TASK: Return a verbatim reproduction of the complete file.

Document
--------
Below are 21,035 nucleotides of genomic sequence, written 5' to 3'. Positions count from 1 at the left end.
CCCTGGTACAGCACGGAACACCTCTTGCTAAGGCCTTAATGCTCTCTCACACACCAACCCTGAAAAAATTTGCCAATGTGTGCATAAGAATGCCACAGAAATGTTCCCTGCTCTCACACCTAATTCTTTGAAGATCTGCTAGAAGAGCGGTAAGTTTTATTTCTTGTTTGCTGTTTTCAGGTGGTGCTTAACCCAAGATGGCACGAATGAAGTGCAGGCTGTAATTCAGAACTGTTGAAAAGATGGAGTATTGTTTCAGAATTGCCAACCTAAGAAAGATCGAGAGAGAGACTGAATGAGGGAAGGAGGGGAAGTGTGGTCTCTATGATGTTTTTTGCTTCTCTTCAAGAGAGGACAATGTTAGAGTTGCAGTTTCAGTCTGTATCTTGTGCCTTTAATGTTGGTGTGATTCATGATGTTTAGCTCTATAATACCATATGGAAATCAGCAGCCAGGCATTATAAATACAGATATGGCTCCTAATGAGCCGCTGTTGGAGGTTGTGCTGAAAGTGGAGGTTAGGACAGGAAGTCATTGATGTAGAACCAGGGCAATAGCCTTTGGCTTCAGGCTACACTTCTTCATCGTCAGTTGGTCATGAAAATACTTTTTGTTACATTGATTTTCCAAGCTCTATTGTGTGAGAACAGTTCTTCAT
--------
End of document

Below are 21,035 nucleotides of genomic sequence, written 5' to 3'. Positions count from 1 at the left end.
CCCTGGTACAGCACGGAACACCTCTTGCTAAGGCCTTAATGCTCTCTCACACACCAACCCTGAAAAAATTTGCCAATGTGTGCATAAGAATGCCACAGAAATGTTCCCTGCTCTCACACCTAATTCTTTGAAGATCTGCTAGAAGAGCGGTAAGTTTTATTTCTTGTTTGCTGTTTTCAGGTGGTGCTTAACCCAAGATGGCACGAATGAAGTGCAGGCTGTAATTCAGAACTGTTGAAAAGATGGAGTATTGTTTCAGAATTGCCAACCTAAGAAAGATCGAGAGAGAGACTGAATGAGGGAAGGAGGGGAAGTGTGGTCTCTATGATGTTTTTTGCTTCTCTTCAAGAGAGGACAATGTTAGAGTTGCAGTTTCAGTCTGTATCTTGTGCCTTTAATGTTGGTGTGATTCATGATGTTTAGCTCTATAATACCATATGGAAATCAGCAGCCAGGCATTATAAATACAGATATGGCTCCTAATGAGCCGCTGTTGGAGGTTGTGCTGAAAGTGGAGGTTAGGACAGGAAGTCATTGATGTAGAACCAGGGCAATAGCCTTTGGCTTCAGGCTACACTTCTTCATCGTCAGTTGGTCATGAAAATACTTTTTGTTACATTGATTTTCCAAGCTCTATTGTGTGAGAACAGTTCTTCAT